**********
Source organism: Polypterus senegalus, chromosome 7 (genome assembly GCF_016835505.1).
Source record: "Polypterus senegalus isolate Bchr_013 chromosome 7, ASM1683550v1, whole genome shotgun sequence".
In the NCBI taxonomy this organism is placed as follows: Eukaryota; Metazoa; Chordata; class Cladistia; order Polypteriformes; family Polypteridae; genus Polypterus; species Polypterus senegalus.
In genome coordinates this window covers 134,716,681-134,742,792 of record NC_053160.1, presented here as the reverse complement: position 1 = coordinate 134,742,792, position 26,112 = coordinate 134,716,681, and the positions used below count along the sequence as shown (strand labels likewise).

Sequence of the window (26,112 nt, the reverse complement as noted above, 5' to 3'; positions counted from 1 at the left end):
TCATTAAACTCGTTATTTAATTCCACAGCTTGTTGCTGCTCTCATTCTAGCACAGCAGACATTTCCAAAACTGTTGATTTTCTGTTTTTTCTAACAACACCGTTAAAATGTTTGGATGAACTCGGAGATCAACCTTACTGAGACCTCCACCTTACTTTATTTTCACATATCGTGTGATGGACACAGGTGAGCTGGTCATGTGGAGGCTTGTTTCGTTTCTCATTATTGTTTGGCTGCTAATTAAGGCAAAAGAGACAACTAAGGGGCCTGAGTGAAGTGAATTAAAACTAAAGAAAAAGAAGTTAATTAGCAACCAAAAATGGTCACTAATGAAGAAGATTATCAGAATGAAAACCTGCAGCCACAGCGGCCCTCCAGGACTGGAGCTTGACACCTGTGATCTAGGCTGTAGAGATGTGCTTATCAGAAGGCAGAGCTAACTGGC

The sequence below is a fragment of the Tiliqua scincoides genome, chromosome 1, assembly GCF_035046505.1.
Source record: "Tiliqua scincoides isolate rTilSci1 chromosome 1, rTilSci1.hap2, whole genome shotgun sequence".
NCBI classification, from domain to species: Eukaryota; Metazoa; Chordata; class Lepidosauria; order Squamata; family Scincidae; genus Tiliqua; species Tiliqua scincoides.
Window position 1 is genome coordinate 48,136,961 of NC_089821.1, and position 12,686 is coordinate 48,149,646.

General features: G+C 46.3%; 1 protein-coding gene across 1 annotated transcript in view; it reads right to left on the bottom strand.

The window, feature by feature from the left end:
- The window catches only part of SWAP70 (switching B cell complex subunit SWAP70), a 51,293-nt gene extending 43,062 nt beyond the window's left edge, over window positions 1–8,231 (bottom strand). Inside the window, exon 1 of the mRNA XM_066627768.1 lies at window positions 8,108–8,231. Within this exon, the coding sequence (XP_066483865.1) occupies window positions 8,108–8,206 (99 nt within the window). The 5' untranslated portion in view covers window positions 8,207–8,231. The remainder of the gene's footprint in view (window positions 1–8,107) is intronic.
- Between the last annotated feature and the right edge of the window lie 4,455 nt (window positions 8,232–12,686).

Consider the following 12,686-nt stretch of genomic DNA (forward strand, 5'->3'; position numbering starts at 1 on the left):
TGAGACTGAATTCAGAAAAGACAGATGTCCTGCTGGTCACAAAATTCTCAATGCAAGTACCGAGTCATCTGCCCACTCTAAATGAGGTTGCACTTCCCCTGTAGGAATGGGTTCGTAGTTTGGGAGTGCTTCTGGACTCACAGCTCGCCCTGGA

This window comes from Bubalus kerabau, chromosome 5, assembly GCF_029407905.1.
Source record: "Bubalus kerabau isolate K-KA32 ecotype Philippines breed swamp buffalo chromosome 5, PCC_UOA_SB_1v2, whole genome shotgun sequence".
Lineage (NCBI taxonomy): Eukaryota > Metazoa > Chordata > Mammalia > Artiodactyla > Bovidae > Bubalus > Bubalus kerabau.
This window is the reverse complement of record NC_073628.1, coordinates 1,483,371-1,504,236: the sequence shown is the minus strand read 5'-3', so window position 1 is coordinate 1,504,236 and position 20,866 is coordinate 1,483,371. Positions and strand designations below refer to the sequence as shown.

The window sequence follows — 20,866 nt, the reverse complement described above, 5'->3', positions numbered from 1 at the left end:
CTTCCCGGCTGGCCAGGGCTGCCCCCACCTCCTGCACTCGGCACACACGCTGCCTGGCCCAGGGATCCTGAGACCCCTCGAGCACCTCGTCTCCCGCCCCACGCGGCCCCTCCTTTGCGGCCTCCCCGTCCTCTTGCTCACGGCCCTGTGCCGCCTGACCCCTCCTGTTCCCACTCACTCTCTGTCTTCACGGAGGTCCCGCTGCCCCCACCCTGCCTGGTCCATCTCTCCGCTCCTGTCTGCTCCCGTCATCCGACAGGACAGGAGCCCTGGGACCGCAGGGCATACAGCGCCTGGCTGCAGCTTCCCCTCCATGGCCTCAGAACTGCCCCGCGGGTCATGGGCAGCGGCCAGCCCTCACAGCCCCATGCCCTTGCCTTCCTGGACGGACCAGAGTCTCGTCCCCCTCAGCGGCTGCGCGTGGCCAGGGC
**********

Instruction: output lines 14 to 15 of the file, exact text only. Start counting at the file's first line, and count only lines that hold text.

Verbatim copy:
- Between the last annotated feature and the right edge of the window lie 4,455 nt (window positions 8,232–12,686).

Consider the following 12,686-nt stretch of genomic DNA (forward strand, 5'->3'; position numbering starts at 1 on the left):